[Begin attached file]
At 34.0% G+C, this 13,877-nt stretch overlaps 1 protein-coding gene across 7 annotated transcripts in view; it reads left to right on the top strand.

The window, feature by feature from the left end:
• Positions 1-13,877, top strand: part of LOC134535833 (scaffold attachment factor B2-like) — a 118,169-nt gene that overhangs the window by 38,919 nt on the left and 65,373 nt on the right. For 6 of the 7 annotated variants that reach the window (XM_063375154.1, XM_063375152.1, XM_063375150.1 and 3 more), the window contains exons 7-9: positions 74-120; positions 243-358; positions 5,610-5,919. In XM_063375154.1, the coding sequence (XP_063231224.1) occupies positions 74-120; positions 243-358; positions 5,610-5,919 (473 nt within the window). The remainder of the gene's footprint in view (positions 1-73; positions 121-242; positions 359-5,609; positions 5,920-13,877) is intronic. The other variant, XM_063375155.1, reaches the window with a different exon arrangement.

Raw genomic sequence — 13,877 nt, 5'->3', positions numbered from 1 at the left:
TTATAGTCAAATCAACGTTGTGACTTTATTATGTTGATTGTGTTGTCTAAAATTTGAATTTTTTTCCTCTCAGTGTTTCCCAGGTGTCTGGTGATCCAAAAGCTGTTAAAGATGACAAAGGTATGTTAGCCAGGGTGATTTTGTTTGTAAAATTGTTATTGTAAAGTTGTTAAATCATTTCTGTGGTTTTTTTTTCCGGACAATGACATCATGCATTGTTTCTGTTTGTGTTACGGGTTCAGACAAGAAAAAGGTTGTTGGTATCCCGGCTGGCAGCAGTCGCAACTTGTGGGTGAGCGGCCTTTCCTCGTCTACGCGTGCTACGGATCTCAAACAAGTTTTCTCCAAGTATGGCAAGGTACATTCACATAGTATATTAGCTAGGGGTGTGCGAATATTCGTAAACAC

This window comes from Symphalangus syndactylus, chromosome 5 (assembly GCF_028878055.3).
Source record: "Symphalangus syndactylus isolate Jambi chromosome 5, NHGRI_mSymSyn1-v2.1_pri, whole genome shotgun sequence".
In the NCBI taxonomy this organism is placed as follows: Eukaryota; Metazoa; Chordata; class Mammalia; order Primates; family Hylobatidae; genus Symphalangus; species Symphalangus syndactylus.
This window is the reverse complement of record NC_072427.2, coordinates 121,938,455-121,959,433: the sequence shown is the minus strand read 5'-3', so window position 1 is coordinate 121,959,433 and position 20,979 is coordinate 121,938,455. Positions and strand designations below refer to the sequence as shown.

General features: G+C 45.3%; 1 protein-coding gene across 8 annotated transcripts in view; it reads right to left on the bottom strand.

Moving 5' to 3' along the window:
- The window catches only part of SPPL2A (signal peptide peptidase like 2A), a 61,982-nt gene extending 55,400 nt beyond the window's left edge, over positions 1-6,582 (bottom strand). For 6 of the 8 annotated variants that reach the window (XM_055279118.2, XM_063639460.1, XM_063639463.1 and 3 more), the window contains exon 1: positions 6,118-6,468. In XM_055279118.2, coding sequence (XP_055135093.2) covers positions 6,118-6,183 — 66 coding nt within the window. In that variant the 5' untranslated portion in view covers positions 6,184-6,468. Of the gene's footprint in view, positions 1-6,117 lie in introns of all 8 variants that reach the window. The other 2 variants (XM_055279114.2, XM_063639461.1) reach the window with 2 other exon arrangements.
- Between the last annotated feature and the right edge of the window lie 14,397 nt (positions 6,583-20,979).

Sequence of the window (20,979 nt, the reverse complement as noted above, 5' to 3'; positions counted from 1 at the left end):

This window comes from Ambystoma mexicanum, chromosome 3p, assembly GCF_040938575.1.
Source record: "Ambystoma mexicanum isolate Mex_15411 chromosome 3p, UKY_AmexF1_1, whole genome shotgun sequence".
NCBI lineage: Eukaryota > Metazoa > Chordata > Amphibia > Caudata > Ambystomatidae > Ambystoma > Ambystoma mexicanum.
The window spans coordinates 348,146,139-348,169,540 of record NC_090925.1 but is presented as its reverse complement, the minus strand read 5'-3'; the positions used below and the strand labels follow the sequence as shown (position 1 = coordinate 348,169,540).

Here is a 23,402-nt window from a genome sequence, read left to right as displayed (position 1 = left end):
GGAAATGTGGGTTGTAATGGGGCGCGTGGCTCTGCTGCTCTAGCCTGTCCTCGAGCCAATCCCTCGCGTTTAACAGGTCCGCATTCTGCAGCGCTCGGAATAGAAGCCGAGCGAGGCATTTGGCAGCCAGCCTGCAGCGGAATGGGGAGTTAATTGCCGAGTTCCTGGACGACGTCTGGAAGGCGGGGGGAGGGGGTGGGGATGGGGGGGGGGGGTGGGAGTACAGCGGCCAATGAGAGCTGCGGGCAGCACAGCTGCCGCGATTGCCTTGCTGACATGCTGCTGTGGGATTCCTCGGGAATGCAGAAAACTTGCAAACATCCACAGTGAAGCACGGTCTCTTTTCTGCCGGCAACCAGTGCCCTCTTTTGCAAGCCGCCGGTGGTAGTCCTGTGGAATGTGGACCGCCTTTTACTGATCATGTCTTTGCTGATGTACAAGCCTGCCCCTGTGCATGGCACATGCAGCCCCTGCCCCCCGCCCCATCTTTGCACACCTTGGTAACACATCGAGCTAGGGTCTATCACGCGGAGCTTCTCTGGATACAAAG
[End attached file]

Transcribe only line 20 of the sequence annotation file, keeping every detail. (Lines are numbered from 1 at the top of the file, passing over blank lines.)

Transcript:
GGAAATGTGGGTTGTAATGGGGCGCGTGGCTCTGCTGCTCTAGCCTGTCCTCGAGCCAATCCCTCGCGTTTAACAGGTCCGCATTCTGCAGCGCTCGGAATAGAAGCCGAGCGAGGCATTTGGCAGCCAGCCTGCAGCGGAATGGGGAGTTAATTGCCGAGTTCCTGGACGACGTCTGGAAGGCGGGGGGAGGGGGTGGGGATGGGGGGGGGGGGTGGGAGTACAGCGGCCAATGAGAGCTGCGGGCAGCACAGCTGCCGCGATTGCCTTGCTGACATGCTGCTGTGGGATTCCTCGGGAATGCAGAAAACTTGCAAACATCCACAGTGAAGCACGGTCTCTTTTCTGCCGGCAACCAGTGCCCTCTTTTGCAAGCCGCCGGTGGTAGTCCTGTGGAATGTGGACCGCCTTTTACTGATCATGTCTTTGCTGATGTACAAGCCTGCCCCTGTGCATGGCACATGCAGCCCCTGCCCCCCGCCCCATCTTTGCACACCTTGGTAACACATCGAGCTAGGGTCTATCACGCGGAGCTTCTCTGGATACAAAG